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Civil Rights Lawsuit Filed Against Veterans Thrift Store CEO
Civil Right Lawsuit Filed Against Veterans Thrift Store CEO

A civil rights lawsuit has been filed against Operation Veterans Assistance & Humanitarian Aid (OVAHA) in Wenatchee, Wash., and its founder and CEO, Thelbert “Thad” Lawson Jr., by the Washington State Attorney General Bob Ferguson.

According to the suit, Lawson and others at the nonprofit discriminated against and harassed at least a dozen women employed by or who visited at least one of OVAHA’s two thrift stores. The stores provide clothing and household items to veterans at little to no cost.

Lawson is accused of touching female employees without their permission; leading female employees into enclosed areas such as his office, where he then allegedly made sexually explicit comments; commenting on his genitalia, female employees’ and customers’ appearance; making sexual gestures and staring at female employee’s groin and buttocks; asking female employees to go with him to hotels or the store’s basement; regularly commenting on female employees’ sex lives, desirability, and fantasies; requesting that female employees walk in front of him so he could stare at their buttocks; requesting that female employees expose their bodies; and requesting dates and sexual acts in exchange for job security, avoiding workplace discipline, and/or for store benefits, according to the lawsuit. The papers, in support of complaint #22-2-00091-04, were filed in Chelan County Superior Court.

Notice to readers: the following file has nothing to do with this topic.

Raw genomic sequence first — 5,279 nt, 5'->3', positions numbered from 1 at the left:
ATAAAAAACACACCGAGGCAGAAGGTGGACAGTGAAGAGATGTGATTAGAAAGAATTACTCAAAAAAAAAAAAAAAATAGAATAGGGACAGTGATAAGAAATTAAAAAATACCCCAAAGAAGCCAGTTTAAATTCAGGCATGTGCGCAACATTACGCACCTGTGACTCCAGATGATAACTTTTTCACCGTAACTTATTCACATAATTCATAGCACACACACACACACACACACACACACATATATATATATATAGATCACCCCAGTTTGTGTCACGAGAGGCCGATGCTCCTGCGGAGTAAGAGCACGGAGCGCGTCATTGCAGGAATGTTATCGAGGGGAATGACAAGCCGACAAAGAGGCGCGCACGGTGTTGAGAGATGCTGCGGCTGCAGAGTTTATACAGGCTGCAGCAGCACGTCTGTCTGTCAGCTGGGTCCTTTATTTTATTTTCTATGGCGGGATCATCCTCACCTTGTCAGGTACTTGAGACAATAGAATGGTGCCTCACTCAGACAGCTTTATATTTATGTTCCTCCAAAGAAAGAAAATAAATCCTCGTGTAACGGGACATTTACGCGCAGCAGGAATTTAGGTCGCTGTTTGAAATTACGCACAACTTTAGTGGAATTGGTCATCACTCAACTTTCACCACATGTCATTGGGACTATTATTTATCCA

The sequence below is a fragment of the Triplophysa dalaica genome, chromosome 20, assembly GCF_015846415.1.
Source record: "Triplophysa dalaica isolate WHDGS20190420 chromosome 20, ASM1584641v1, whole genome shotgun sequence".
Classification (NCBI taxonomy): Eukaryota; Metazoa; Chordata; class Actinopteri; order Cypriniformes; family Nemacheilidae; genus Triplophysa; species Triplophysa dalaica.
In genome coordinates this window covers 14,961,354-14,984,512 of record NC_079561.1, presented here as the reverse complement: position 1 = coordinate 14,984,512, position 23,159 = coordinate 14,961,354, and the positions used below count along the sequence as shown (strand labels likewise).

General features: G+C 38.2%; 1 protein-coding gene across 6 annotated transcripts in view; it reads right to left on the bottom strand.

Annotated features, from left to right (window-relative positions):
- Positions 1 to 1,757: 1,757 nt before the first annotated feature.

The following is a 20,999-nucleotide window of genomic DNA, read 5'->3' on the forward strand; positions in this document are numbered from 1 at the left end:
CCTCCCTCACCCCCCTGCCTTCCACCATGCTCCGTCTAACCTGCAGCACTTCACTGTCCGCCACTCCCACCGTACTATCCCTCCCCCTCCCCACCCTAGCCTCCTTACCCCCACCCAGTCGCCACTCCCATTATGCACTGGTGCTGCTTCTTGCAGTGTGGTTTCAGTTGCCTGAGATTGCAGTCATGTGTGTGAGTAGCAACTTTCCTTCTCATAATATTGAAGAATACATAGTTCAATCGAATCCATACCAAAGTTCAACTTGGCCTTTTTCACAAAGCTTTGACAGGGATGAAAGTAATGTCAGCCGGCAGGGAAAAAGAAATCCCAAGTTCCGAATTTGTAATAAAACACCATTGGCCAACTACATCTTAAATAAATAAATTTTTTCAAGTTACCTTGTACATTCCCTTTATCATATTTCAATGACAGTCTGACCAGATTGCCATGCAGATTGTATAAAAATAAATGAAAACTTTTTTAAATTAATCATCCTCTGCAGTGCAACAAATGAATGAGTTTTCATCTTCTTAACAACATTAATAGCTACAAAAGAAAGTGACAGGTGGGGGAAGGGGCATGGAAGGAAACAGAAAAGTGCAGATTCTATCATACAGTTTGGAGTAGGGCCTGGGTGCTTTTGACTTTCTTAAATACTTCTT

Reached at his Wenatchee store, Lawson had no comment on advice of his attorney, but indicated he had exculpatory evidence.

It is further alleged in the suit that activities made OVAHA employees afraid, sick, stressed or uncomfortable, and that Lawson’s actions often occurred in the presence of other female employees or customers.

According to the suit, victims complained of Lawson’s actions to managers, supervisors and OVAHA’s President, Karen Jean Monroe, who is Lawson’s wife. OVAHA supposedly took no investigative or corrective action in response to the complaints, the suit alleges.

Instead, OVAHA allegedly took retaliatory actions against at least one employee, including increasing scrutiny of, assigning more difficult job duties to, denying overtime payments to, making accusations against and threatening the employment of the employee, according to the suit.

According to a statement from AG Ferguson’s office, Lawson has also sexually harassed or assaulted members of the public, one incident in 2017 involving a restraining order.

The suit seeks to enjoin Lawson and OVAHA from discrimination or retaliation against employees who complain of discriminatory or unfair employment practices; bar Lawson from entering any of OVAHA’s business premises, as well as managing, operating or otherwise being involved with OVAHA’s business decisions and/or operations; award unspecified damages to each aggrieved person and award the state the cost of the suit.